A New Mindset: Creative Commons Licensing presented at PAB2007 by Andy Kaplan-Myrth and Kathi Simmons
As Podcasters, you create and incorporate creative works – audio recordings, both your own and those created by others. You are dealing with the bread and butter of the incumbent media industries, groups that push for more restrictive copyright laws to protect their property.
Learn about Creative Commons licenses, copyright licences that you can easily use to make your podcasts available with only some rights reserved. This session will include the official release of the Canadian Podcasting Legal Guide, the first guide of its kind which speaks to Canadian law.
Photo by Laurent LaSalle.
Bob Goyetche: I’m Bob Goyetche.
Mark Blevis: I’m Mark Blevis. This is special coverage of Podcasters Across Borders 2007 right here on the Canadian Podcast Buffet.
Bob Goyetche: This episode of the Canadian Podcast Buffet is brought to you in part by TD Canada Trust. Stay tuned at the end to see how you can get a free iPod.
Mark Blevis: Podcasters Across Borders 2008 is taking place in Kingston, Ontario, Canada June 20 through June 22. Don’t forget to stay tuned to the Canadian Podcast Buffet and keep watching Podcasters Across Borders for details on registration, accommodations, speaking sessions and social activities.
On this episode, we’re going to hear “A New Mind Set: Creative Commons Licensing” presented by Andy Kaplan-Myrth and Kathi Simmons. One of the big treats of this session was the release of the Canadian Podcasting Legal Guide.
Andy Kaplan-Myrth: So thanks very much for having us come and speak here. I’m Andy Kaplan-Myrth and I’m one of the project leads for Creative Commons Canada. I’m going to start off the presentation here and give you some background information about Creative Commons and some of the logic of the organization. And then I’m going to describe how the licenses work and how you can get them to work for you, how you can get the licenses. But the main reason that we’re here is to unveil the Podcasters Legal Guide as Mark mentioned. And Kathi Simmons is going to take over. And she’s been working very hard on that and she’s going to unveil that.
So copyright. I don’t have great sense…it’s always difficult when you come into a new community and especially a community as diverse as this one, to know how much people already know about copyright. And I don’t need to spend a lot time going over a legal issue like that. But I do know that many people don’t really understand how copyright works because I get questions like, how do I copyright my work? And I know that people think that sometimes they need to register their work. So for my purposes, I’m just gonna say that copyright applies automatically to creative works. So if you’re an artist or an author, you’re podcasters, you record material and music, any types of sound, copyright applies automatically. You don’t need to do anything in order to, you know, get copyright for your work. I don’t have a lot of space up here.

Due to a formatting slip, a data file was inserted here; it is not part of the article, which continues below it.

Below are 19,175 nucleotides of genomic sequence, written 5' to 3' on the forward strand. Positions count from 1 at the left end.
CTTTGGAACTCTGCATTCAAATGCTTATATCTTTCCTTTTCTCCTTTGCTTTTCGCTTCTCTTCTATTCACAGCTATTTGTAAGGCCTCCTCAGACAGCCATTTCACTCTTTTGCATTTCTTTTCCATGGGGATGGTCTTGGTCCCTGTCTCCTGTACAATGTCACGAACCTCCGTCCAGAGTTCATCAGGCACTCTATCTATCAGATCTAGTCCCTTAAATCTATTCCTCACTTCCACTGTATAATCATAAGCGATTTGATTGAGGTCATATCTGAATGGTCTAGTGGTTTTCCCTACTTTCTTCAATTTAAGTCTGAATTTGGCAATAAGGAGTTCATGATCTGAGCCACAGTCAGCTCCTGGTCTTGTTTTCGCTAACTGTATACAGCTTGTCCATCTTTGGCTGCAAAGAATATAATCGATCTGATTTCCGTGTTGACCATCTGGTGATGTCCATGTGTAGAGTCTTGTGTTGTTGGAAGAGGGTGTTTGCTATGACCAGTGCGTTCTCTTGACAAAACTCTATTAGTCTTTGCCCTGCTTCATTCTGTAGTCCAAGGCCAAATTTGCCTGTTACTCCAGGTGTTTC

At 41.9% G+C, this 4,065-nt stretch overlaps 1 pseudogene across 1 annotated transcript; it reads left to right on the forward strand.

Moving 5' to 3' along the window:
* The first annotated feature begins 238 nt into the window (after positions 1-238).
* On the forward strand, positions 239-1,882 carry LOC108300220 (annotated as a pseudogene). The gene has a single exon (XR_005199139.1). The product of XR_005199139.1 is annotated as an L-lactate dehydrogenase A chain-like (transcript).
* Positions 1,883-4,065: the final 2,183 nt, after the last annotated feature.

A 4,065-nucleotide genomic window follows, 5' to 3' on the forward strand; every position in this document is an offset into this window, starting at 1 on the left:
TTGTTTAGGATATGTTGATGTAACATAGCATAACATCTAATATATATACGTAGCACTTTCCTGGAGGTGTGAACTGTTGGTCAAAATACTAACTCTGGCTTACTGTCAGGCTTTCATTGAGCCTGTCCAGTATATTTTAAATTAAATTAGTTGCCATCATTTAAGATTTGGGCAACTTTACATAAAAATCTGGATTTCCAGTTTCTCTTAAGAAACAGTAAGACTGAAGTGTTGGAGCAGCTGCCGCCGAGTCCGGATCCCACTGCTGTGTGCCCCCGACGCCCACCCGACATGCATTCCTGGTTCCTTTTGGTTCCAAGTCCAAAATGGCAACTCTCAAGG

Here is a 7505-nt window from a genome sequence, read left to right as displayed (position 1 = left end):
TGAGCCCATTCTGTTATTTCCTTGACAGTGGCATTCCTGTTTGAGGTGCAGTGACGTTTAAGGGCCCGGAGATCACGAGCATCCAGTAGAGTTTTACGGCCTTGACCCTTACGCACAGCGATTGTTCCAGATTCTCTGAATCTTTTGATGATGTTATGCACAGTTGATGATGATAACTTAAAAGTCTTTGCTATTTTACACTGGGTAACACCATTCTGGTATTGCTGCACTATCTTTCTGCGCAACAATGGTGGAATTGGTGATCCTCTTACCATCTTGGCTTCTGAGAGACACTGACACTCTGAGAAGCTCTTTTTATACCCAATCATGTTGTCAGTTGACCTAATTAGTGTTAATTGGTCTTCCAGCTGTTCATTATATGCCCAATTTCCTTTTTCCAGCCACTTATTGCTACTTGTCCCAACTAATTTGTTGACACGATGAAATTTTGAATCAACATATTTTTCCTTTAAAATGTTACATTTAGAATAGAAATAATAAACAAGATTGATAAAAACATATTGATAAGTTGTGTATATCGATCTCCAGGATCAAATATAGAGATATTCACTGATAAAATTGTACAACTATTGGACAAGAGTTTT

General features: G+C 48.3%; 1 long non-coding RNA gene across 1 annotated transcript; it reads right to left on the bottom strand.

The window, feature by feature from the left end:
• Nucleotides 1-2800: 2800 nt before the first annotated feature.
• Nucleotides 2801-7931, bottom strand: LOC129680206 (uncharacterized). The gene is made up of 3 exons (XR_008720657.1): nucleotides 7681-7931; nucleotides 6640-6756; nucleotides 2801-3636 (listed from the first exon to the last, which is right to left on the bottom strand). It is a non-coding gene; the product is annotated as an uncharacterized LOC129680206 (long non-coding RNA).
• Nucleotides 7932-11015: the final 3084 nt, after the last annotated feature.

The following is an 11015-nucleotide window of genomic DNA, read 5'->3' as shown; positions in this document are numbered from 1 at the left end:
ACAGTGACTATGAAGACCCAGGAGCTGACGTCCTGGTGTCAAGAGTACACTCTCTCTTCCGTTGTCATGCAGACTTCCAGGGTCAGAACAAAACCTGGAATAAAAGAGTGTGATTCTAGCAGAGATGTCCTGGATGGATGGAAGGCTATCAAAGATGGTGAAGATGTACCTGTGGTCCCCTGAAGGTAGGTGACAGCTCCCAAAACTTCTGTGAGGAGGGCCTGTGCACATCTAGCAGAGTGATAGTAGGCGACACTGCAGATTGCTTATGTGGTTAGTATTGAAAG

Copyright actually involves a lot of rights and we usually refer to it as a bundle of rights. So copyright gives those rights to the copyright owner. Only the copyright owner can, by default, distribute, copy, modify their work and other sorts of adaptations. And that’s why authors typically write “all rights reserved” especially in printed work. When you write “all rights reserved” on your work, you’re just emphasizing that you’re holding the default rights and you’re not. Even though you’re publishing your work and putting it out there in the world, you’re holding on to the other rights that go with copyright. Of course, at least in the book world, book publishing world, people don’t just say “all rights reserved”. They give notices like this that basically say you can’t do anything with my work other than read it. But this is, you know, it’s really redundant in a way.
Now that’s true in the offline world for CD’s or for books. But it’s also true in the online world. You get the same copy protection when you publish material on a website, whether your website is a professional website like the Kingston Whig Standard or an independent blogger, such as the Kingston Blogger or a professional podcast like Queens University, or independent Podcasts. Are these guys here, This Week in Geek? It’s a Canadian podcast. And people like this may not know anything about copyright and they may not really care. But they may know exactly what, I mean, I don’t know about these guys. They don’t use a Creative Commons license, I now that much. So their podcast is “all rights reserved”. And what that means is, I’m probably not infringing their copyright when I download their podcast and listen to it on my computer, just ‘because that’s what podcasts are for. And I’m probably not infringing their copyright when I copy it on to my MP3 player and listen to it. But I am infringing their copyright if I give a copy of that to my friend, even if it’s to listen to it on their computer. And I am infringing it if I post it on my website. And I’m infringing their copyright if I take it and sample it and use it in my own podcast, even if I just clip out short, you know, short excerpts from an interview. And certainly if I take their podcast and I adapt it into a completely new work, like I turn a podcast of theirs, I add video to it and post it on U2, so it has, you know, it has their audio and my video animation or something like that. That’s definitely an infringement of their work. Especially if I then go and sell it somehow, and right, make money from this. You can see how the scenarios, how the scenario goes.